In an earlier work, Report from the Lake (Nazraeli, 2004), Maisel writes words that could be both those of a photographer in a small plane flying over
For more than 25 years, David Maisel has looked down upon the American landscape and found shapes and forms that are hauntingly beautiful, yet which also speak to the devastating changes wrought by man’s progress and pursuit of profit at the expense of nature. His images of clear-cut forests, desalination plants, drying lakes, coal mines and American cities have a distinct, scary quality to them that is beguiling. Trained in architecture at Princeton University and in photography at California College of the Arts, he first took to the skies in a small plane over the devastated landscape left by the explosion of Mount Saint Helens with renowned photographer Emmet Gowin in 1983, and since then his career has taken off.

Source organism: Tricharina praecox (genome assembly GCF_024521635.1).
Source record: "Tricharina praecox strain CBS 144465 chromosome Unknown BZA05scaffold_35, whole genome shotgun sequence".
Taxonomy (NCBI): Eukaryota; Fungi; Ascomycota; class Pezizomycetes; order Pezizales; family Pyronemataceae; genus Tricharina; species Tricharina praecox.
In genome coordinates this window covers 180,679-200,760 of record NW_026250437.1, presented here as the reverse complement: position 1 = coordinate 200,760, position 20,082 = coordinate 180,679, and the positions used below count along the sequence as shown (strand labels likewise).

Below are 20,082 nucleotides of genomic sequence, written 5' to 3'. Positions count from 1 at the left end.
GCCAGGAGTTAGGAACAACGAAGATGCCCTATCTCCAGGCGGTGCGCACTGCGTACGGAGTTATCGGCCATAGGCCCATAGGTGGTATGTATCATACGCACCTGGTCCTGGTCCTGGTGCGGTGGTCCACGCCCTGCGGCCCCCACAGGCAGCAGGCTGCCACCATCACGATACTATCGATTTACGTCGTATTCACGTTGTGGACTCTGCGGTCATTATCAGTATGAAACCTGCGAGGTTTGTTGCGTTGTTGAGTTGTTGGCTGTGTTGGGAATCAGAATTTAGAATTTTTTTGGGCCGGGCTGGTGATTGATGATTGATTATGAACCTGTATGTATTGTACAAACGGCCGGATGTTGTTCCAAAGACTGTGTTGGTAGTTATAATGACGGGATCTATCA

This article appeared in 183 on April 2013. Buy here
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